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Piaroa–Saliban languages

Piaroa–Saliban
Saliban
Geographic
distribution
Colombia and Venezuela
Linguistic classificationBetoi–Saliban?
  • Piaroa–Saliban
Subdivisions
  • Saliban
  • Piaroan
Glottologsali1297

The Piaroa–Saliban, also known as Saliban (Salivan), are a small proposed language family of the middle Orinoco Basin, which forms an independent island within an area of Venezuela and Colombia (northern llanos) dominated by peoples of Carib and Arawakan affiliation.

Betoi may be related.[1]

Languages

Piaroa and Wirö (or "Maco") form a Piaroan branch of the family.

The extinct Ature language, once spoken on the Orinoco River near the waterfalls of Atures, Venezuela, is unattested but was said to be 'little different' from Saliba, and so may have formed a Saliban branch of the family.[2][3]

Language contact

Jolkesky (2016) notes that there are lexical similarities with the Andoke-Urekena, Arawak, Máku, Tukano, and Yaruro language families due to contact.[4]

Meléndez-Lozano (2014:212)[5] has also noted similarities between the Saliba-Hodi and Arawakan languages.[4]:330–331

External relations

Zamponi (2017) notes resemblances between the extinct Betoi language and Piaroa–Saliban. He considers a genealogical relationship plausible, though data on Betoi is scarce.[3]

There are lexical similarities with the Hotï language (Jodï), and this has been interpreted as evidence for a Jodï–Saliban language family.[6][7] However, the similarities have also been explained as contact.[3]

Jolkesky (2009) includes Piaroa-Saliba, Betoi and Hodi in a Duho family along with Ticuna-Yuri..[8]

Vocabulary

Loukotka (1968) lists the following basic vocabulary items for the Piaroa–Saliban languages.[2]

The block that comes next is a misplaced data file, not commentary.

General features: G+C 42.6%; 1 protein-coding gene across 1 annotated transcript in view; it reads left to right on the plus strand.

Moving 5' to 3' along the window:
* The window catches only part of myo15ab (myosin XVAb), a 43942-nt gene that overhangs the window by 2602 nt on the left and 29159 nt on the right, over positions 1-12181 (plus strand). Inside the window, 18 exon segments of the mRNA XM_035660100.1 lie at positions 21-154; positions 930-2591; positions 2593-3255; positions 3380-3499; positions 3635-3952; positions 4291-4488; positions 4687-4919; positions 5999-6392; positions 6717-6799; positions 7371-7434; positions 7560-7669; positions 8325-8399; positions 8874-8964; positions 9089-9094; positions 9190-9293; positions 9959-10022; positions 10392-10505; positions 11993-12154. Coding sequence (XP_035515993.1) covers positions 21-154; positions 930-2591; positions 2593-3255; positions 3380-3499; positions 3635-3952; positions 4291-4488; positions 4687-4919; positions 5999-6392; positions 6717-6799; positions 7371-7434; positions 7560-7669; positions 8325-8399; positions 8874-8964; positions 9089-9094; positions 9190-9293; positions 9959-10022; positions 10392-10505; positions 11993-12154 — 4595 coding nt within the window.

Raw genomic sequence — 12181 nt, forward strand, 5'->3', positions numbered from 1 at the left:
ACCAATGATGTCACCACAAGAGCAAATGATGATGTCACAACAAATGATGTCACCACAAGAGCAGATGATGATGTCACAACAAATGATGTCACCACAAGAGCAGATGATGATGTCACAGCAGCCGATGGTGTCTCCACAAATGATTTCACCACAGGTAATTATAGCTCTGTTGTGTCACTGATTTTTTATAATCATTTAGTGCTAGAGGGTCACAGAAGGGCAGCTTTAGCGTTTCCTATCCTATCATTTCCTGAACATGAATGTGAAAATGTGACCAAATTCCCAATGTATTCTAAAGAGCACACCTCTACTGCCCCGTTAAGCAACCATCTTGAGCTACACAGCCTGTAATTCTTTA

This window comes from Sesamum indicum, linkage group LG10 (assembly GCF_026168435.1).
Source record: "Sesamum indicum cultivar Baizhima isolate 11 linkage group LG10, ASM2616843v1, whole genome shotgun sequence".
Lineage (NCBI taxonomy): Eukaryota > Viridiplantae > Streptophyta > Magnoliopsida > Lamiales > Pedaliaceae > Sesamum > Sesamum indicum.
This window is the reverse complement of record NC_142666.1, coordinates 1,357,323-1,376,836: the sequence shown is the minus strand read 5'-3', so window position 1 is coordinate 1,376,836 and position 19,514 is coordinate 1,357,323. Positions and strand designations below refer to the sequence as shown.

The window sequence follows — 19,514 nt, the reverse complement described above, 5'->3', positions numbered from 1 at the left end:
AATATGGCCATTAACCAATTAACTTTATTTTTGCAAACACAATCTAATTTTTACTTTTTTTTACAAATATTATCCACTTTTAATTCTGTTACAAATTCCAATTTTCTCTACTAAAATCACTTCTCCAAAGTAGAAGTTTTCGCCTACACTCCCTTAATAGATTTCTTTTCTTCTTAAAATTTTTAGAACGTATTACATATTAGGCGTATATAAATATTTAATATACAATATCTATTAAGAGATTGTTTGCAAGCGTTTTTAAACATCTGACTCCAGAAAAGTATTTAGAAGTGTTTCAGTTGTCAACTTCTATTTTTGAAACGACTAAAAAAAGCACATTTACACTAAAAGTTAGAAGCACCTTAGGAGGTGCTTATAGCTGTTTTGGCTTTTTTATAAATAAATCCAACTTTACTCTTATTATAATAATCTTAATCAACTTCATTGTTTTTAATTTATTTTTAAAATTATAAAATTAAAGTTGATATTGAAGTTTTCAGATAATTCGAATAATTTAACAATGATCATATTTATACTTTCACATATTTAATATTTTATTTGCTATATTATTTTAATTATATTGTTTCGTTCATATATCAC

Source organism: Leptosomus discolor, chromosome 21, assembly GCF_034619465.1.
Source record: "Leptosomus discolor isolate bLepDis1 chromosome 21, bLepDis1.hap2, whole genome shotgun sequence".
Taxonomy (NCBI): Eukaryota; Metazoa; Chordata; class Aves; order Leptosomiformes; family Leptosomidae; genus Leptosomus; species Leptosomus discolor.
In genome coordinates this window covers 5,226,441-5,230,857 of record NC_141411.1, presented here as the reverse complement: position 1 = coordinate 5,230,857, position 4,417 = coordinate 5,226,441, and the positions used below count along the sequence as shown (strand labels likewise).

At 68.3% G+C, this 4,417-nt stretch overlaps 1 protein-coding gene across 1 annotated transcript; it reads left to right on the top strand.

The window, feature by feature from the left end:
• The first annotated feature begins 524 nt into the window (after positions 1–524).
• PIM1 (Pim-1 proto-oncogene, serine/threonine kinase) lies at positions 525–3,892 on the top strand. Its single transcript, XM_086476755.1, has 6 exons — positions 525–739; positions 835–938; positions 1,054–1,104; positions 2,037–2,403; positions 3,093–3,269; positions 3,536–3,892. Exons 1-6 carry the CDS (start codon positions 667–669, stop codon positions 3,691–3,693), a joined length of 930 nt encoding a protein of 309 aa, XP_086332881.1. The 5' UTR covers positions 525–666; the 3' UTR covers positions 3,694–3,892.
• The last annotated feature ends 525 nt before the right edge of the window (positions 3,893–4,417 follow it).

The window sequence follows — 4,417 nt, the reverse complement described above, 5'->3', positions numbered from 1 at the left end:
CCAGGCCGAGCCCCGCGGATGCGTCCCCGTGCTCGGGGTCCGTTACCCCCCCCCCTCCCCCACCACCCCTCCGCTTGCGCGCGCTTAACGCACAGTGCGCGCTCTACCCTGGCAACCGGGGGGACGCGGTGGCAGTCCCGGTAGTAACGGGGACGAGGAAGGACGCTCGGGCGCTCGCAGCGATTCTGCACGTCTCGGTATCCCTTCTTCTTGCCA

gloss Piaroa Maco Saliva
one yauotenéte niareti sinote
two tonerima tagus toxera
three wabodexkuána perkotahuya kenxuapadi
head tsú yio
eye chiere pakuté
tooth tsaxká oayá
man uba umbei
water ahiya ahia kagua
fire uxkude egusta
sun morho gama numeseki
maize ñamo imó yamo
jaguar ñáwi impué

See also

References

  1. ^ Zamponi, R. 2017 (2018). Betoi-Jirara, Sáliban, and Hodɨ: relationships among three linguistic lineages of the mid-Orinoco region. Anthropological Linguistics 59: 263-321.
  2. ^ a b Loukotka, Čestmír (1968). Classification of South American Indian languages. Los Angeles: UCLA Latin American Center.
  3. ^ a b c Zamponi, Raoul (2017). Betoi-Jirara, Sáliban, and Hodɨ: Relationships among Three Linguistic Lineages of the Mid-Orinoco Region. Anthropological Linguistics, Volume 59, Number 3, Fall 2017, pp. 263-321.
  4. ^ a b Jolkesky, Marcelo Pinho de Valhery (2016). Estudo arqueo-ecolinguístico das terras tropicais sul-americanas (Ph.D. dissertation) (2 ed.). Brasília: University of Brasília.
  5. ^ Meléndez-Lozano, M. A. (2014). Préstamos arawak (achagua, piapoco y piapocoachagua) a la familia lingüística guahibo (sikuani). LIAMES, 14:173-218.
  6. ^ Rosés Labrada, Jorge Emilio. 2015. "Is Jodï a Sáliban Language?." Paper presented at the Workshop on Historical relationships among languages of the Americas, Leiden, 2-5 September 2015. 18pp.
  7. ^ Rosés Labrada, Jorge Emilio (2019). "Jodï-Sáliban: A Linguistic Family of the Northwest Amazon". International Journal of American Linguistics. 85 (3): 275–311. doi:10.1086/703238.
  8. ^ Jolkesky, Marcelo (2016), Estudo arqueo-ecolinguístico das terras tropicais sul-americanas., Brasilia: UnB. PhD Dissertation.

Bibliography

  • Benaissa, T. (1991). Vocabulario Sáliba-Español Español Sáliba. Lomalinda: Alberto Lleras Camargo.
  • Feddema, H. (1991). Diccionario Piaroa - Español. (Manuscript).
  • Krute, L. D. (1989). Piaroa nominal morphosemantics. New York: Columbia University. (Doctoral dissertation).
  • Kaufman, Terrence. (1990). Language history in South America: What we know and how to know more. In D. L. Payne (Ed.), Amazonian linguistics: Studies in lowland South American languages (pp. 13–67). Austin: University of Texas Press. ISBN 0-292-70414-3.
  • Kaufman, Terrence. (1994). The native languages of South America. In C. Mosley & R. E. Asher (Eds.), Atlas of the world's languages (pp. 46–76). London: Routledge.

External links


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